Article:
Spared the destruction of the Mega Rice Project, this area of peat-swamp forest just south of Palangka Raya was gazetted as Sebangau National Park in 2004. Although it has seen its share of degradation, Sebangau is still home to more than 6000 wild orang-utans, and the forest itself is a fascinating draw.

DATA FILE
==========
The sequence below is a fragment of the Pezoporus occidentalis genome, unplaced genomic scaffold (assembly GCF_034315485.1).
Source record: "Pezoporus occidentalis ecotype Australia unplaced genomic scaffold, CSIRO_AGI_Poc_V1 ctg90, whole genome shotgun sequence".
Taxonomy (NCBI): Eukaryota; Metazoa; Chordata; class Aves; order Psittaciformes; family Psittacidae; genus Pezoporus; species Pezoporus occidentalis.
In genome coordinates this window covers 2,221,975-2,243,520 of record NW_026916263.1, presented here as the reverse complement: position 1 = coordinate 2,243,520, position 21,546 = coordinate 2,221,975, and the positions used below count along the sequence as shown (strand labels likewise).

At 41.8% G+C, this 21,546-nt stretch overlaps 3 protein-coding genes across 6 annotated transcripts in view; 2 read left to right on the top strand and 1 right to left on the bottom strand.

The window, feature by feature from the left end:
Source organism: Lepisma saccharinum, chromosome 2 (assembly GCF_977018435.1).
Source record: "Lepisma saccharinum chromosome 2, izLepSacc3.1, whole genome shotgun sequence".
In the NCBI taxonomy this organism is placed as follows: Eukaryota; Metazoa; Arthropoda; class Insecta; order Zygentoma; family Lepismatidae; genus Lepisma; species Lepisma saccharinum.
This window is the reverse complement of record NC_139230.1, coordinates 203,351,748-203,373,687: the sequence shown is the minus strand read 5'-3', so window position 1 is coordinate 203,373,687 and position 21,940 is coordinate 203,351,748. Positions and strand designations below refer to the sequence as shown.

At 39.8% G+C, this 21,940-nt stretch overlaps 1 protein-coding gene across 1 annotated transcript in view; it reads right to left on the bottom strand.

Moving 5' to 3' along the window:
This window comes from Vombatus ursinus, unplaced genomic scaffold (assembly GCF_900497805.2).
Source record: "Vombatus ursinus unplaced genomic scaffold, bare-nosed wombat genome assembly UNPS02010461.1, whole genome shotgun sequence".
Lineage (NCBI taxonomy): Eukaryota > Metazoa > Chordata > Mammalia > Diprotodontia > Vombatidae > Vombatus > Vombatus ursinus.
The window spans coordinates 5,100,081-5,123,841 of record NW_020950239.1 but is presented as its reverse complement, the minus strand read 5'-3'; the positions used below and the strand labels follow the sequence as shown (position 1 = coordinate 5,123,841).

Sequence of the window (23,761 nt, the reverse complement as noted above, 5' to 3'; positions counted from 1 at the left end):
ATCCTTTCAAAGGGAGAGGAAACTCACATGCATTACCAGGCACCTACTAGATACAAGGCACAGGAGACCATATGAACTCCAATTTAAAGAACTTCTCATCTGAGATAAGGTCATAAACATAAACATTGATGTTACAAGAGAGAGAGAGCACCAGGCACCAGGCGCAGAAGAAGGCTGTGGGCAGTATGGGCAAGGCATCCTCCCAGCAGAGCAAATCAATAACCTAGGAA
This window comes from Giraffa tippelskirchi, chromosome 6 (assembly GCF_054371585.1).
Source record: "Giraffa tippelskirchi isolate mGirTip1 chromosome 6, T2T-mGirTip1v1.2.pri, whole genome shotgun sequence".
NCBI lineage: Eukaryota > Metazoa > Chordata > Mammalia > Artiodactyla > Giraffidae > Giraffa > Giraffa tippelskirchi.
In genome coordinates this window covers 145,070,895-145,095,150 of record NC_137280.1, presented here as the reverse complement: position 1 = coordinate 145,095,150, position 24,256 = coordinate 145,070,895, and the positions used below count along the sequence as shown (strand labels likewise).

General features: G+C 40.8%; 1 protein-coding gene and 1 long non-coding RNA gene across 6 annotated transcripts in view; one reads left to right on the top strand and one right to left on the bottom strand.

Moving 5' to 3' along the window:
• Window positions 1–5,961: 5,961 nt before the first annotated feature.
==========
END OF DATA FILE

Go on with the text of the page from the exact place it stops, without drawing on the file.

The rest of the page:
Peat forms over thousands of years as organic material accumulates in seasonally flooded regions. The semi-decayed material can extend as deep as 20m below the surface, and contains more carbon than the forest growing above. Due to habitat loss, nearly half of the mammals and one-third of the bird species found in peat swamps are endangered or threatened.